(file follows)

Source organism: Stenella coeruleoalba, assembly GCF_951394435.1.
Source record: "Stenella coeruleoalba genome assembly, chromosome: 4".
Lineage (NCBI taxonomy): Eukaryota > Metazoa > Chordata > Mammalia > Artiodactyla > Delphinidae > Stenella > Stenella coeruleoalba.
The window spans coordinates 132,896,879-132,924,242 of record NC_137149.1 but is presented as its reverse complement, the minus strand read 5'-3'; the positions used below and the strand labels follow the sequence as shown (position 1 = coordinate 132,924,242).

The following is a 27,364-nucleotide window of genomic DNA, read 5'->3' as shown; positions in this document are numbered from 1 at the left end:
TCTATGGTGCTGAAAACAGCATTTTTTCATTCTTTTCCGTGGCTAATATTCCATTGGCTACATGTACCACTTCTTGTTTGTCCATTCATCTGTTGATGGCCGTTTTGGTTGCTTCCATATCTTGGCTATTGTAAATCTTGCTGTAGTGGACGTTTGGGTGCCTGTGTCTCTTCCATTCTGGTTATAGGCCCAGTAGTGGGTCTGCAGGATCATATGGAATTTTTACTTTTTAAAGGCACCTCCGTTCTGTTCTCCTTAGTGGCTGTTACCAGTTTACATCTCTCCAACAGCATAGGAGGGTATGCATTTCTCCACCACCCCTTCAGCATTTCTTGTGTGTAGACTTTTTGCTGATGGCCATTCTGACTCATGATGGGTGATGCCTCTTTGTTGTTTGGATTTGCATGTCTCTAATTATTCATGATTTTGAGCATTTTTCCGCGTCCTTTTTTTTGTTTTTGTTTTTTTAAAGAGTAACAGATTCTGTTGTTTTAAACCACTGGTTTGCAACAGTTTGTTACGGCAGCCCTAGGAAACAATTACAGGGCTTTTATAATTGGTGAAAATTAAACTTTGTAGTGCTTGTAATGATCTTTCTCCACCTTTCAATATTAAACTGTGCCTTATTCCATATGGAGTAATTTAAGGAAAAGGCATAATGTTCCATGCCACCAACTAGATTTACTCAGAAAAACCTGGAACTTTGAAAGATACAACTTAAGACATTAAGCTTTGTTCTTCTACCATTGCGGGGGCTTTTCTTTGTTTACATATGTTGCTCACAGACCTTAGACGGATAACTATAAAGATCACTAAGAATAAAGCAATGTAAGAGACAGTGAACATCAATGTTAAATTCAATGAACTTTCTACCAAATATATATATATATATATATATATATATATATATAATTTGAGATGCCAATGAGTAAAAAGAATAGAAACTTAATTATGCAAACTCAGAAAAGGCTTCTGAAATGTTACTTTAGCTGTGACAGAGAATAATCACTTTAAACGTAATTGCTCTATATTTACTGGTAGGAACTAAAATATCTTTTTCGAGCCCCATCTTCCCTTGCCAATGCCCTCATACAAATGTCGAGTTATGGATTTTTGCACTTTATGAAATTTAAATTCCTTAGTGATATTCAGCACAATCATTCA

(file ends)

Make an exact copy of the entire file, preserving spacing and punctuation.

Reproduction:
Source organism: Stenella coeruleoalba, assembly GCF_951394435.1.
Source record: "Stenella coeruleoalba genome assembly, chromosome: 4".
Lineage (NCBI taxonomy): Eukaryota > Metazoa > Chordata > Mammalia > Artiodactyla > Delphinidae > Stenella > Stenella coeruleoalba.
The window spans coordinates 132,896,879-132,924,242 of record NC_137149.1 but is presented as its reverse complement, the minus strand read 5'-3'; the positions used below and the strand labels follow the sequence as shown (position 1 = coordinate 132,924,242).

The following is a 27,364-nucleotide window of genomic DNA, read 5'->3' as shown; positions in this document are numbered from 1 at the left end:
TCTATGGTGCTGAAAACAGCATTTTTTCATTCTTTTCCGTGGCTAATATTCCATTGGCTACATGTACCACTTCTTGTTTGTCCATTCATCTGTTGATGGCCGTTTTGGTTGCTTCCATATCTTGGCTATTGTAAATCTTGCTGTAGTGGACGTTTGGGTGCCTGTGTCTCTTCCATTCTGGTTATAGGCCCAGTAGTGGGTCTGCAGGATCATATGGAATTTTTACTTTTTAAAGGCACCTCCGTTCTGTTCTCCTTAGTGGCTGTTACCAGTTTACATCTCTCCAACAGCATAGGAGGGTATGCATTTCTCCACCACCCCTTCAGCATTTCTTGTGTGTAGACTTTTTGCTGATGGCCATTCTGACTCATGATGGGTGATGCCTCTTTGTTGTTTGGATTTGCATGTCTCTAATTATTCATGATTTTGAGCATTTTTCCGCGTCCTTTTTTTTGTTTTTGTTTTTTTAAAGAGTAACAGATTCTGTTGTTTTAAACCACTGGTTTGCAACAGTTTGTTACGGCAGCCCTAGGAAACAATTACAGGGCTTTTATAATTGGTGAAAATTAAACTTTGTAGTGCTTGTAATGATCTTTCTCCACCTTTCAATATTAAACTGTGCCTTATTCCATATGGAGTAATTTAAGGAAAAGGCATAATGTTCCATGCCACCAACTAGATTTACTCAGAAAAACCTGGAACTTTGAAAGATACAACTTAAGACATTAAGCTTTGTTCTTCTACCATTGCGGGGGCTTTTCTTTGTTTACATATGTTGCTCACAGACCTTAGACGGATAACTATAAAGATCACTAAGAATAAAGCAATGTAAGAGACAGTGAACATCAATGTTAAATTCAATGAACTTTCTACCAAATATATATATATATATATATATATATATATATATAATTTGAGATGCCAATGAGTAAAAAGAATAGAAACTTAATTATGCAAACTCAGAAAAGGCTTCTGAAATGTTACTTTAGCTGTGACAGAGAATAATCACTTTAAACGTAATTGCTCTATATTTACTGGTAGGAACTAAAATATCTTTTTCGAGCCCCATCTTCCCTTGCCAATGCCCTCATACAAATGTCGAGTTATGGATTTTTGCACTTTATGAAATTTAAATTCCTTAGTGATATTCAGCACAATCATTCA